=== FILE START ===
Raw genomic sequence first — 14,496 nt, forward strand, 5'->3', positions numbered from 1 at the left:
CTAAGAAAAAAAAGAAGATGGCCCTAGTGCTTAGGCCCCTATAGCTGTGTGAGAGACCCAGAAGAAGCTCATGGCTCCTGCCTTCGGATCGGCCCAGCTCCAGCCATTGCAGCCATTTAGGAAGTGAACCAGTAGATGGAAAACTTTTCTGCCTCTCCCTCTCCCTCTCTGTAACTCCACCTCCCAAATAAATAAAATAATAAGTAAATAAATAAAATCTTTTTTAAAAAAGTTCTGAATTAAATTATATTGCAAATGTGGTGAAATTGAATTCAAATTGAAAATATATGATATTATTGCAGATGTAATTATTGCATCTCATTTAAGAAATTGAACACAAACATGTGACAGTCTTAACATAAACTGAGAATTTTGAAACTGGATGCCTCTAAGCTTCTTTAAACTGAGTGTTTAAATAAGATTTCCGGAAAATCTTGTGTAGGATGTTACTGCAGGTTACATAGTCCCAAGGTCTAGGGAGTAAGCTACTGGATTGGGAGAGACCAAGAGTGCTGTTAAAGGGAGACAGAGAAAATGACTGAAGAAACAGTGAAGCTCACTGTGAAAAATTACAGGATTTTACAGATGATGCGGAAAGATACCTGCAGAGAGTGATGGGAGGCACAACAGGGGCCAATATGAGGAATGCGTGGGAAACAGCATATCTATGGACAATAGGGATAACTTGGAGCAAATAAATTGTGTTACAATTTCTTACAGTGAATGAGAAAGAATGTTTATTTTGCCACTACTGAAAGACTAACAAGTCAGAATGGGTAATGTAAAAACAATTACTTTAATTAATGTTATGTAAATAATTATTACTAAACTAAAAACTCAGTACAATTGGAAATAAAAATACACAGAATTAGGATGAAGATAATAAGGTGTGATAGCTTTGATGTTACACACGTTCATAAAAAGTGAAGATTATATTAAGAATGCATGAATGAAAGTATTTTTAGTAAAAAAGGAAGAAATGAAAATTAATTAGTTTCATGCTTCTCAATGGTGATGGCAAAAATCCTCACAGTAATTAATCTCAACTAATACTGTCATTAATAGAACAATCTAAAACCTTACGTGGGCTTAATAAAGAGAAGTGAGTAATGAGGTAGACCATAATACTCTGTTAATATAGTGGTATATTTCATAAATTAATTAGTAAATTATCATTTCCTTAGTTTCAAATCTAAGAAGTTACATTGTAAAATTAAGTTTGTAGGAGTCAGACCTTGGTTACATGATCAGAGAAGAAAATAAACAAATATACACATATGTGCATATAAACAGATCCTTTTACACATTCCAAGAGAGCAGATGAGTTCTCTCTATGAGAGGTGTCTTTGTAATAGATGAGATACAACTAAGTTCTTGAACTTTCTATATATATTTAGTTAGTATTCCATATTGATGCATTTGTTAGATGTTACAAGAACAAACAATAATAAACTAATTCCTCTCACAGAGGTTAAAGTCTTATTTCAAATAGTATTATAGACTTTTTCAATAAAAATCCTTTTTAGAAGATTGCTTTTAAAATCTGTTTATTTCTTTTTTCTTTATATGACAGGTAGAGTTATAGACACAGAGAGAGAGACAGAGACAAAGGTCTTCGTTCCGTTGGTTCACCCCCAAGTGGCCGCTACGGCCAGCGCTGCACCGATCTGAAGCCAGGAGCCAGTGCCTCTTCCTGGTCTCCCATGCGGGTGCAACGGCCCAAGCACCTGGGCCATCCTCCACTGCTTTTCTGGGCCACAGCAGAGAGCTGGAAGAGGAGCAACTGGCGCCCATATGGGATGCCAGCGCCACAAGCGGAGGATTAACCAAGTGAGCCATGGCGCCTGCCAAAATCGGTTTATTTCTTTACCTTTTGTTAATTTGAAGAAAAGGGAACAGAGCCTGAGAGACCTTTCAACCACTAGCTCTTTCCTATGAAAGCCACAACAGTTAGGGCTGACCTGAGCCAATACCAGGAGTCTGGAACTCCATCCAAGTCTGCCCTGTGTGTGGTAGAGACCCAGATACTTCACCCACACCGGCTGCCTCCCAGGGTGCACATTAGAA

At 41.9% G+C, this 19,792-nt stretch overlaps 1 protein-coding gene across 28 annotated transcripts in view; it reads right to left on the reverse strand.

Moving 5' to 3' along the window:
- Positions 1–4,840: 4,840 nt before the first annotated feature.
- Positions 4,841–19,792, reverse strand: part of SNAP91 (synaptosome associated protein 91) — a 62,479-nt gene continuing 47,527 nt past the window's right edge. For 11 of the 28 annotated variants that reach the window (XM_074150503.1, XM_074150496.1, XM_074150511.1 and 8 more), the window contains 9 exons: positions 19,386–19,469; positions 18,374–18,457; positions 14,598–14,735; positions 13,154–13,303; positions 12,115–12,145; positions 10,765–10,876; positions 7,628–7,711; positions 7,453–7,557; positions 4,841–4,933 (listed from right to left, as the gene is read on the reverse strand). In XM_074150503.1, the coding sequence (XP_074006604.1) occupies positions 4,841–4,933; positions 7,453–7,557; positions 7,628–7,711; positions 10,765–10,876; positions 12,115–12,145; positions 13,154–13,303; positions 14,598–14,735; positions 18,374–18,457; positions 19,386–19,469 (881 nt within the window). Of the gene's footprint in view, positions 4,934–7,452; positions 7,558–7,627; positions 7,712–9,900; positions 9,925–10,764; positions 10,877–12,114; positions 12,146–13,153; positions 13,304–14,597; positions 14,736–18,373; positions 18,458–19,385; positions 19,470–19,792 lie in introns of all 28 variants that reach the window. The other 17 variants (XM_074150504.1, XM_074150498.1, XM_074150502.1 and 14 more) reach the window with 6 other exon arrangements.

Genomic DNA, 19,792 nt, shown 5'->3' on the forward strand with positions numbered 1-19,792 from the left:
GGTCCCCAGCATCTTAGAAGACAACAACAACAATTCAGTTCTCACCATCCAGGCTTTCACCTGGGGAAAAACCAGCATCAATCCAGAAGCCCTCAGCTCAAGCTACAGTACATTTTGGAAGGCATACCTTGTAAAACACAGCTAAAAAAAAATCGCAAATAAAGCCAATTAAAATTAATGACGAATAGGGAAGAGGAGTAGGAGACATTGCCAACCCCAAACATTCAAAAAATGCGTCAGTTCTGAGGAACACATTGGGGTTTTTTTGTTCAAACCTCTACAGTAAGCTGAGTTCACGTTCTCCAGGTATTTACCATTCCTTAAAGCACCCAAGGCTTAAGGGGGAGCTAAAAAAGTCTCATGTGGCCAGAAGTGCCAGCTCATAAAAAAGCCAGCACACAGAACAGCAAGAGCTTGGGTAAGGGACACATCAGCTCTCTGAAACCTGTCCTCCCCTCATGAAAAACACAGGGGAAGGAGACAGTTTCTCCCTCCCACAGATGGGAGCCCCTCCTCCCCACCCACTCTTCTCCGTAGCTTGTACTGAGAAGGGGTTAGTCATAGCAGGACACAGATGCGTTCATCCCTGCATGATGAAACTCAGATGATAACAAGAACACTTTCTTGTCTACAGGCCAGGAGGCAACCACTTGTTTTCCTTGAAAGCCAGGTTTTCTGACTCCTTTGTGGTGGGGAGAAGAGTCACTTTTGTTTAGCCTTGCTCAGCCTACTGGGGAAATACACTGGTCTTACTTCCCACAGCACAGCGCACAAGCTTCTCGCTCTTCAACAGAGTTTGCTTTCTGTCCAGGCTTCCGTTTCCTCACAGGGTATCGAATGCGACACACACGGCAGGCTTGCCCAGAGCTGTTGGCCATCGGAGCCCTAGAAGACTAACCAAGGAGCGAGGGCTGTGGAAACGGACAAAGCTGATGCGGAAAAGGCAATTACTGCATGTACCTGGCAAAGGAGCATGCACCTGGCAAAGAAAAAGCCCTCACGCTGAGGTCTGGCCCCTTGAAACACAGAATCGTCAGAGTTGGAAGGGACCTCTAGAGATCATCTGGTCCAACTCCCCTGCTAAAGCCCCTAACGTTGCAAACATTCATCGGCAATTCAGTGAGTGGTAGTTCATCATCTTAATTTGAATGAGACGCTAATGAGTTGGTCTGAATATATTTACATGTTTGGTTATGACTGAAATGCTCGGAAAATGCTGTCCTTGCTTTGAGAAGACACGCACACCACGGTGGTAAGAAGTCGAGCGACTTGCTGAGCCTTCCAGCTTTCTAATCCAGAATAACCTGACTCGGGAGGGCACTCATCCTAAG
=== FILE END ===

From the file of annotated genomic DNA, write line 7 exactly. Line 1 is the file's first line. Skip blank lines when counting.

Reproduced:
Genomic DNA, 19,792 nt, shown 5'->3' on the forward strand with positions numbered 1-19,792 from the left: